Joe Melson

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Joe Melson (born May 1935) is an American singer and a BMI Award–winning songwriter.

Life and career[edit]

Melson was born in Bonham, Fannin County, Texas. He was reared on a farm until he was sixteen. He attended high school in Gore, Oklahoma, and in Chicago, Illinois, before he returned to Texas to study at the two-year Odessa College in Odessa, the seat of Ector County. He studied and played music as a teenager and fronted a rockabilly band called the Cavaliers.

Beginning in 1957, first at his home in Midland, Texas, and then in Nashville, Tennessee, Melson teamed up with a virtual unknown Roy Orbison, with whom he would write a string of hits for Monument Records. Prior to their collaboration, Orbison had been solely a rockabilly performer. Although Melson himself was rooted in that music genre, he had begun writing rhythm and blues songs. Melson recognized the potential in Orbison's voice, encouraging the singer to explore its power through their first collaboration, "Only the Lonely." What resulted on March 25, 1960, was the first operatic rock ballad in the history of popular music. The song went to No. 2 on the Billboard Hot 100 chart in the United States and to #1 in the UK Singles Chart, which launched Orbison to international musical stardom. Not only did that song influence Orbison to write such operatic ballads as "In Dreams," but a few months later it also induced Orbison's friend Elvis Presley to record "It's Now or Never," based on the Neapolitan art song "'O Sole Mio."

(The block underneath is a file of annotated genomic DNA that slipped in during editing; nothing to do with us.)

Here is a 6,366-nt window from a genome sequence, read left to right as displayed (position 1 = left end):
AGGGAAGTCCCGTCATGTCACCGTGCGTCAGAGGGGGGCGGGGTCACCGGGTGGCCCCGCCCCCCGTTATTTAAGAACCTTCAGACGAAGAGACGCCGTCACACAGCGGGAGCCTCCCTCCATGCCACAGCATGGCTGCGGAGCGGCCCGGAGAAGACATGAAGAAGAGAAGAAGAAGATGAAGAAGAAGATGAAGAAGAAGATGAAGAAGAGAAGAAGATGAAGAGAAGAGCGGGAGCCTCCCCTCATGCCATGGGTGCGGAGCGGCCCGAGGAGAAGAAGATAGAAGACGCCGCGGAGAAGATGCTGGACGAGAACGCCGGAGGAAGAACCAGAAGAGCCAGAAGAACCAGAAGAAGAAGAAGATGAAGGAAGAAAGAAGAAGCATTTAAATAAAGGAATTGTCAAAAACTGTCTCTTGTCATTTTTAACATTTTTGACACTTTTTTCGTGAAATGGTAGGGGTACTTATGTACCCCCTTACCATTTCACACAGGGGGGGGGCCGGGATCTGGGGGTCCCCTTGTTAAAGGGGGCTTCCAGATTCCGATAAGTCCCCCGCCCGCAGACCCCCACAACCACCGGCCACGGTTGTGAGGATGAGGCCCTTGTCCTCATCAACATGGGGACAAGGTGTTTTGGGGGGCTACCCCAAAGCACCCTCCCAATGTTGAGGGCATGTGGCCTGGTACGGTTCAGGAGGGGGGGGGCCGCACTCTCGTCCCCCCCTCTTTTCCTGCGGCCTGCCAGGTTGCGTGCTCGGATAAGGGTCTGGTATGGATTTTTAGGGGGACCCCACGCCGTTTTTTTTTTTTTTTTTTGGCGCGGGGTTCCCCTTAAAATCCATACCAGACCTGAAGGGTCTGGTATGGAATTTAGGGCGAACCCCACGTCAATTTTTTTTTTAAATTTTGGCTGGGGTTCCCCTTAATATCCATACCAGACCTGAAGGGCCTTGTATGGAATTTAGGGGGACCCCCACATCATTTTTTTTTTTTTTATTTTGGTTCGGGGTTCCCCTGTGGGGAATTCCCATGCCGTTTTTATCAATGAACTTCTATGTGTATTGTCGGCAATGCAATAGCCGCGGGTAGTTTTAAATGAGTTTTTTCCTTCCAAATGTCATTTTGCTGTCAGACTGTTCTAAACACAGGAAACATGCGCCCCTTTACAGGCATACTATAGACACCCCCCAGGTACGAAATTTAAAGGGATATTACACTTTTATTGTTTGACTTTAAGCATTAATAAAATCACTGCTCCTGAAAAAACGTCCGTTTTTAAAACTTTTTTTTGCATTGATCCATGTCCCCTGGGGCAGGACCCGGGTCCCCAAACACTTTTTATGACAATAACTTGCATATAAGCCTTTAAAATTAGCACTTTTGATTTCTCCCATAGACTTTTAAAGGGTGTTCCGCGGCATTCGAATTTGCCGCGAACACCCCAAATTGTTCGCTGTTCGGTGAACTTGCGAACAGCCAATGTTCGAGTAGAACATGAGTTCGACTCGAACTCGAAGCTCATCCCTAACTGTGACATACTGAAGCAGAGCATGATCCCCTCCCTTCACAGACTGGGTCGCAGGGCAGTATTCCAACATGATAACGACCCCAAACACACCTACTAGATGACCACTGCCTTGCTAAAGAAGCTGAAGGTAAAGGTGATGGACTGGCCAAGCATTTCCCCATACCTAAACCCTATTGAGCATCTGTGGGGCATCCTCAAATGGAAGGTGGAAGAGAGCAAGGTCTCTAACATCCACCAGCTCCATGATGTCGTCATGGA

Melson and Orbison followed up with similar sounds such as the dramatic "Running Scared" that went to #1 in the US. The result of their collaborative efforts produced such songs as:

"Lana" was originally written for Virgil Johnson's The Velvets, based in Odessa. Orbison also later recorded th song.

Between 1960 and 1963, Melson recorded several singles of his own (the best known being "Hey Mister Cupid") for Hickory Records and also through Acuff-Rose Music wrote songs for some of that label's other artists including Dan Folger. He then recorded a few songs for the EMP Records label in 1964 and 1965 that achieved limited success. His last hit collaboration with Orbison came in 1963 with the writing of "Blue Bayou," although some of their cooperative efforts would be recorded in later years. The two got together again between 1971 and 1975, but while the venture did not yield the commercial success their collaboration once had, it brought such memorable songs as "Harlem Woman".

Over the years, Melson continued to perform at rockabilly and nostalgia festivals, and in 2002 he was inducted into the International Rock-A-Billy Hall of Fame in Jackson, Tennessee.

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